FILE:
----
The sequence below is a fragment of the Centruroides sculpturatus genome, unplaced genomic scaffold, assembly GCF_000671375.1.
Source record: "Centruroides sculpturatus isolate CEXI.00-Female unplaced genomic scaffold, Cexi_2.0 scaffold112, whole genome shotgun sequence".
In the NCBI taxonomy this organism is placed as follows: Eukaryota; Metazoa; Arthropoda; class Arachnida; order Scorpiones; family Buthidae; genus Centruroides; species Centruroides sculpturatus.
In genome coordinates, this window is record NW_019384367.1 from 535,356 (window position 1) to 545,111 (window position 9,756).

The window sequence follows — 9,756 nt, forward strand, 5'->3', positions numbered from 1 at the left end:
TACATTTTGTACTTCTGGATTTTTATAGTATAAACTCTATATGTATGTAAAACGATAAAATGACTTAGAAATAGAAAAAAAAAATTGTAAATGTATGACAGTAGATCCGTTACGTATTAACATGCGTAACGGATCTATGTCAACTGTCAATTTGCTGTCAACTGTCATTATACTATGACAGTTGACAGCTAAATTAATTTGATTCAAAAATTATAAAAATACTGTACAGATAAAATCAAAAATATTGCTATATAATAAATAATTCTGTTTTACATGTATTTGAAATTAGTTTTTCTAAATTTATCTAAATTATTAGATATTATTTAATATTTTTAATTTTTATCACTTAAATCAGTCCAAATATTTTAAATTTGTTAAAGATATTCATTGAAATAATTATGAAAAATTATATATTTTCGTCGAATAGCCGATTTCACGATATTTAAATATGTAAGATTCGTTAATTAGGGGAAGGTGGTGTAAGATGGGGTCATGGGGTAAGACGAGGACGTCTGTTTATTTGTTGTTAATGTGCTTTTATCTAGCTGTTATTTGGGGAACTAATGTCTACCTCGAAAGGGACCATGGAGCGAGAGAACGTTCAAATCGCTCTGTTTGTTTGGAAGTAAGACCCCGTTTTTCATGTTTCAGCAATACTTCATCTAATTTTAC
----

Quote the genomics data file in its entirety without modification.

The sequence below is a fragment of the Centruroides sculpturatus genome, unplaced genomic scaffold, assembly GCF_000671375.1.
Source record: "Centruroides sculpturatus isolate CEXI.00-Female unplaced genomic scaffold, Cexi_2.0 scaffold112, whole genome shotgun sequence".
In the NCBI taxonomy this organism is placed as follows: Eukaryota; Metazoa; Arthropoda; class Arachnida; order Scorpiones; family Buthidae; genus Centruroides; species Centruroides sculpturatus.
In genome coordinates, this window is record NW_019384367.1 from 535,356 (window position 1) to 545,111 (window position 9,756).

The window sequence follows — 9,756 nt, forward strand, 5'->3', positions numbered from 1 at the left end:
TACATTTTGTACTTCTGGATTTTTATAGTATAAACTCTATATGTATGTAAAACGATAAAATGACTTAGAAATAGAAAAAAAAAATTGTAAATGTATGACAGTAGATCCGTTACGTATTAACATGCGTAACGGATCTATGTCAACTGTCAATTTGCTGTCAACTGTCATTATACTATGACAGTTGACAGCTAAATTAATTTGATTCAAAAATTATAAAAATACTGTACAGATAAAATCAAAAATATTGCTATATAATAAATAATTCTGTTTTACATGTATTTGAAATTAGTTTTTCTAAATTTATCTAAATTATTAGATATTATTTAATATTTTTAATTTTTATCACTTAAATCAGTCCAAATATTTTAAATTTGTTAAAGATATTCATTGAAATAATTATGAAAAATTATATATTTTCGTCGAATAGCCGATTTCACGATATTTAAATATGTAAGATTCGTTAATTAGGGGAAGGTGGTGTAAGATGGGGTCATGGGGTAAGACGAGGACGTCTGTTTATTTGTTGTTAATGTGCTTTTATCTAGCTGTTATTTGGGGAACTAATGTCTACCTCGAAAGGGACCATGGAGCGAGAGAACGTTCAAATCGCTCTGTTTGTTTGGAAGTAAGACCCCGTTTTTCATGTTTCAGCAATACTTCATCTAATTTTAC